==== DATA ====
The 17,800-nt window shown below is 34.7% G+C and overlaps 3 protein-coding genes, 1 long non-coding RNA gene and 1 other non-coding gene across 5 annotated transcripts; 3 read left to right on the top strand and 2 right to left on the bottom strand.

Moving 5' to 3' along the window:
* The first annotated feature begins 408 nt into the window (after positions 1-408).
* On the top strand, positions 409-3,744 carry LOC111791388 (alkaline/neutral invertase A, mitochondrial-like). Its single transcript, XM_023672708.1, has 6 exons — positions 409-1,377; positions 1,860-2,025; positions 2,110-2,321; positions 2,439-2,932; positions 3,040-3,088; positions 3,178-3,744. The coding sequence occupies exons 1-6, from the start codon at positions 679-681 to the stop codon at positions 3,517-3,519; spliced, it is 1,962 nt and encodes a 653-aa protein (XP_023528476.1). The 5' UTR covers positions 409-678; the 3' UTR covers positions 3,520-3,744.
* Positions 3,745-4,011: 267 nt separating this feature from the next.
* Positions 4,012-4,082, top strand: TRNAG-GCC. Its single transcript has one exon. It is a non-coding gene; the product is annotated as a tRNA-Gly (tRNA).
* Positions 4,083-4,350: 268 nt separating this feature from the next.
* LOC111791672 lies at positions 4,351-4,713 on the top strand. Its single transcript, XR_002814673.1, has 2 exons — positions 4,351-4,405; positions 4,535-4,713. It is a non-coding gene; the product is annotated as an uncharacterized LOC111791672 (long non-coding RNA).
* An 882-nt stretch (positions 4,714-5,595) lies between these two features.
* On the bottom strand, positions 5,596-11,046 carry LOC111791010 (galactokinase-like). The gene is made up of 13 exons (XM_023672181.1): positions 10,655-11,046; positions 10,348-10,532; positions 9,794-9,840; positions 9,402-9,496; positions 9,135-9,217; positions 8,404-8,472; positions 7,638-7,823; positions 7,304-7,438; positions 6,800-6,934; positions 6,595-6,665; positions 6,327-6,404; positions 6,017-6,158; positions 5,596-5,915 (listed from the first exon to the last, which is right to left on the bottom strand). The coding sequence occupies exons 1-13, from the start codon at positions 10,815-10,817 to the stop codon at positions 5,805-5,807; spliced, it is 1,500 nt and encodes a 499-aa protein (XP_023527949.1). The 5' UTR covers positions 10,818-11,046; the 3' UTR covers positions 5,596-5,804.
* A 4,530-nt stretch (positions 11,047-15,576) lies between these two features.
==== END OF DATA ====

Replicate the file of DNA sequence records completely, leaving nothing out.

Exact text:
The 17,800-nt window shown below is 34.7% G+C and overlaps 3 protein-coding genes, 1 long non-coding RNA gene and 1 other non-coding gene across 5 annotated transcripts; 3 read left to right on the top strand and 2 right to left on the bottom strand.

Moving 5' to 3' along the window:
* The first annotated feature begins 408 nt into the window (after positions 1-408).
* On the top strand, positions 409-3,744 carry LOC111791388 (alkaline/neutral invertase A, mitochondrial-like). Its single transcript, XM_023672708.1, has 6 exons — positions 409-1,377; positions 1,860-2,025; positions 2,110-2,321; positions 2,439-2,932; positions 3,040-3,088; positions 3,178-3,744. The coding sequence occupies exons 1-6, from the start codon at positions 679-681 to the stop codon at positions 3,517-3,519; spliced, it is 1,962 nt and encodes a 653-aa protein (XP_023528476.1). The 5' UTR covers positions 409-678; the 3' UTR covers positions 3,520-3,744.
* Positions 3,745-4,011: 267 nt separating this feature from the next.
* Positions 4,012-4,082, top strand: TRNAG-GCC. Its single transcript has one exon. It is a non-coding gene; the product is annotated as a tRNA-Gly (tRNA).
* Positions 4,083-4,350: 268 nt separating this feature from the next.
* LOC111791672 lies at positions 4,351-4,713 on the top strand. Its single transcript, XR_002814673.1, has 2 exons — positions 4,351-4,405; positions 4,535-4,713. It is a non-coding gene; the product is annotated as an uncharacterized LOC111791672 (long non-coding RNA).
* An 882-nt stretch (positions 4,714-5,595) lies between these two features.
* On the bottom strand, positions 5,596-11,046 carry LOC111791010 (galactokinase-like). The gene is made up of 13 exons (XM_023672181.1): positions 10,655-11,046; positions 10,348-10,532; positions 9,794-9,840; positions 9,402-9,496; positions 9,135-9,217; positions 8,404-8,472; positions 7,638-7,823; positions 7,304-7,438; positions 6,800-6,934; positions 6,595-6,665; positions 6,327-6,404; positions 6,017-6,158; positions 5,596-5,915 (listed from the first exon to the last, which is right to left on the bottom strand). The coding sequence occupies exons 1-13, from the start codon at positions 10,815-10,817 to the stop codon at positions 5,805-5,807; spliced, it is 1,500 nt and encodes a 499-aa protein (XP_023527949.1). The 5' UTR covers positions 10,818-11,046; the 3' UTR covers positions 5,596-5,804.
* A 4,530-nt stretch (positions 11,047-15,576) lies between these two features.